How To Deal With A Long Waiting List
Life with endometriosis often requires a lot of patience. We step back and take very long breaths every time someone tells us “you don’t look ill”.
We exhale even deeper whenever a doctor gaslights us. Then there’s the inner peace required when told that babies cure the disease.
Personally, I find that what really tests the limits of my patience is the term “waiting list”.
Waiting to be seen by your doctor
Since endometriosis falls in the category of "women's diseases" (related to menstrual troubles and seen as unimportant) and it is not seen as life-threatening, and its procedures are considered elective.
This means many of us will wait months, a year, or more, to be treated. There are similar lengthy wait times to be seen by any reputed doctor specialized in the disease.
And since COVID hit the news, these waits have become much lengthier.
However, being placed on a waiting list does not mean there is little to do but sit quietly. We are not suddenly powerless.
There are a few things we can do to regain a sense of control:
Call to make sure you are on the waiting list
A friend of mine was put on a waiting list a year ago. Recently she checked with her GP and shockingly discovered that due to an administrative error, she was not on said list.
However, because this was the hospital’s mistake, she is now labeled a priority patient.
Admin errors occur all the time, especially in the strained times we currently live in. This is why it is worth double-checking we are on the correct list, especially if we have received no updates for a while.
Tell doctors you are available on short notice
When I was waiting for my first surgery, I told my surgeon’s team I was so anxious on being seen, I'd be available in the case of any cancellations. Within a couple of weeks, I got the call.
While not everyone can be available on short notice, it is useful to talk to our doctor’s secretary, or whoever is in charge of the waiting list, and check if there are any free spaces due to last-minute cancellations.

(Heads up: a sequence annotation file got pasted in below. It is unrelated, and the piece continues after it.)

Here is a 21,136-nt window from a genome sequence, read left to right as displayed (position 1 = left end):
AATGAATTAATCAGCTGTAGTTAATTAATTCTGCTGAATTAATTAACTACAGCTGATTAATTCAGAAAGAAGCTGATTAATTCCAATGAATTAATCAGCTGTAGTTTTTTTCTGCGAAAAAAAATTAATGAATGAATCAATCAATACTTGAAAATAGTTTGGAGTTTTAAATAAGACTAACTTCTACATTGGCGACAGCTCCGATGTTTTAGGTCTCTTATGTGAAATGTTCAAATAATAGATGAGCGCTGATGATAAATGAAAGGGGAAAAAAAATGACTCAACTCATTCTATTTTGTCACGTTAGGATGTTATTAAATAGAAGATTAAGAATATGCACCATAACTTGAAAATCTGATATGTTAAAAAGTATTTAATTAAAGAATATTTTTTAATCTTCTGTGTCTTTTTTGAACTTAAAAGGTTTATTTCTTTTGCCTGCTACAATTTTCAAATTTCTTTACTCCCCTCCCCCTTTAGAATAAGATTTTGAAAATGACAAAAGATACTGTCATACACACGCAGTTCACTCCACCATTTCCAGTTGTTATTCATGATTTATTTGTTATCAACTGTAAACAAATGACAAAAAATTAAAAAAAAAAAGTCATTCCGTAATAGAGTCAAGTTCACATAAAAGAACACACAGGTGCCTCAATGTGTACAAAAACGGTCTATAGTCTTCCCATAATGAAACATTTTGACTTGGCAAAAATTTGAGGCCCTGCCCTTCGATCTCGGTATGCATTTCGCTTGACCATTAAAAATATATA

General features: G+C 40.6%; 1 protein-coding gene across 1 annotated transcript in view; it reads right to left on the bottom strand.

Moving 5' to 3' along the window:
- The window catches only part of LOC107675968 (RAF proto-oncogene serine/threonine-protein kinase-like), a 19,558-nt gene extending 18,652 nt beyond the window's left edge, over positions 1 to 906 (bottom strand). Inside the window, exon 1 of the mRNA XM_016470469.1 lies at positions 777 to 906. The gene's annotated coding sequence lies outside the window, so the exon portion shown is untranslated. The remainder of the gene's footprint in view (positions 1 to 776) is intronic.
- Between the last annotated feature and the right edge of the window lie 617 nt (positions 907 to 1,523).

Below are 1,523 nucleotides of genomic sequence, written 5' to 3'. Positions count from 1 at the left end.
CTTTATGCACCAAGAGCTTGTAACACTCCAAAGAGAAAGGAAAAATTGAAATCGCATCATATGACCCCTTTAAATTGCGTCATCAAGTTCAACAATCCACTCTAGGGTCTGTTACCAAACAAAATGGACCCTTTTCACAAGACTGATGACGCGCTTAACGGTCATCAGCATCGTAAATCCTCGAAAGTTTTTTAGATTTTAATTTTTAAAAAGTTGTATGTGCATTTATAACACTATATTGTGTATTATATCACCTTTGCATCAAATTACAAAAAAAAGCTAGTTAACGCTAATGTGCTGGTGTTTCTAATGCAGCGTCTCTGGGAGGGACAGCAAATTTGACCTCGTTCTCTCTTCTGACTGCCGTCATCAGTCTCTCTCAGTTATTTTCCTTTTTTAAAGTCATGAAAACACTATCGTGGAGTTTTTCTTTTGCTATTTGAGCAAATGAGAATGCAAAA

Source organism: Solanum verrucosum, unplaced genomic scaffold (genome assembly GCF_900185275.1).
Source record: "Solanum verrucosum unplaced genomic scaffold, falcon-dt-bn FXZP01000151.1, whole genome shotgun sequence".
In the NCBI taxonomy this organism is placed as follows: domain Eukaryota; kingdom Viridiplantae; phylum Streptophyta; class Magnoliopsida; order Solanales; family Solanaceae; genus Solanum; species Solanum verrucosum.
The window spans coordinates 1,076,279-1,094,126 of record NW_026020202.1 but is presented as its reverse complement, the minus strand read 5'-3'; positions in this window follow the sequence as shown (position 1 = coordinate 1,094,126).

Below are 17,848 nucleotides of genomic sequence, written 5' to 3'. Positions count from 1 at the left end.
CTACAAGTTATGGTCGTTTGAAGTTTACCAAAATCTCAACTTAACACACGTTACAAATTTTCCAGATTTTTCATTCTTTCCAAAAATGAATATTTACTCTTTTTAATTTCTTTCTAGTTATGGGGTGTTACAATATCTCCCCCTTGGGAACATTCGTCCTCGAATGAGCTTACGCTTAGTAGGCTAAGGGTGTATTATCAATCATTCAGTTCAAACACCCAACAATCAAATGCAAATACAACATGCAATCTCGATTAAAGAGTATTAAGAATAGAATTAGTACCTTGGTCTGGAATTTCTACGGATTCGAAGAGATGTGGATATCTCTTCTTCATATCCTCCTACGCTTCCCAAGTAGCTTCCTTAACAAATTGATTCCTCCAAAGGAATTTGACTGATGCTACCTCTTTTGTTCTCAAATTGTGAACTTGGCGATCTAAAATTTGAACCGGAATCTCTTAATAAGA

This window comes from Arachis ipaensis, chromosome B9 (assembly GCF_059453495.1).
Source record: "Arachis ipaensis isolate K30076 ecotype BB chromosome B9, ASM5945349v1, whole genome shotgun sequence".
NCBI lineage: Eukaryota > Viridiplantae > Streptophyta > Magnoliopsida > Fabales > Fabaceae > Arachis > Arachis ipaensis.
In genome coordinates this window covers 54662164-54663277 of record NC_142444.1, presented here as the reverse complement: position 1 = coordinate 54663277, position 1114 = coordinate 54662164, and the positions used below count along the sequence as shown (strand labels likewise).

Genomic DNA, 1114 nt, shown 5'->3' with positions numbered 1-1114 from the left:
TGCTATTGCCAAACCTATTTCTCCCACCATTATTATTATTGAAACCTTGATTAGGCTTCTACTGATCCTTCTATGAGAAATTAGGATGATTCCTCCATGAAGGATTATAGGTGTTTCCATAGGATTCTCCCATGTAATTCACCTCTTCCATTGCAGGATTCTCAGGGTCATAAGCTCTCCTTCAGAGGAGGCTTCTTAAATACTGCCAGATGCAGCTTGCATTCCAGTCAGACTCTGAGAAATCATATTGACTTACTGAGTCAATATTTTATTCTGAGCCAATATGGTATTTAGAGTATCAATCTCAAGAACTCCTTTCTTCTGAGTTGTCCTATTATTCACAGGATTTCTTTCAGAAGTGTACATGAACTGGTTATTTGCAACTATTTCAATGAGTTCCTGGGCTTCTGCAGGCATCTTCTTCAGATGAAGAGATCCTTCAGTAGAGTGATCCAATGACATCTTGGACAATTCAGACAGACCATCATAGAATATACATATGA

Devise a plan to manage your symptoms while you wait
Just because we are waiting to receive treatment, does not mean there is nothing we can do to improve our quality of life. It may be the time to talk about different painkillers with our doctor.
Maybe it could be a good opportunity to invest in a weighted blanket or try a different TENS unit.
While I waited to have my second surgery I explored acupuncture and physiotherapy. Both forms of treatment helped me maintain a sense of purpose, allowing me to manage some of my most painful symptoms.
There will be times when there is nothing that can be done about a lengthy waiting list. In such cases, it helps not to overthink or worry.
Practices like meditation and mindfulness are beneficial to stay in the now and get on with life as peacefully as possible. If waiting generates stress or anxiety, we must reach out to others.
I’m currently waiting to be seen by a specialist. Yet, since there is very little I can do about it, I’m pushing it to the back of my mind by staying busy.
I am also managing my symptoms one at a time. While I am not the most patient of human beings, I know I will get through it.
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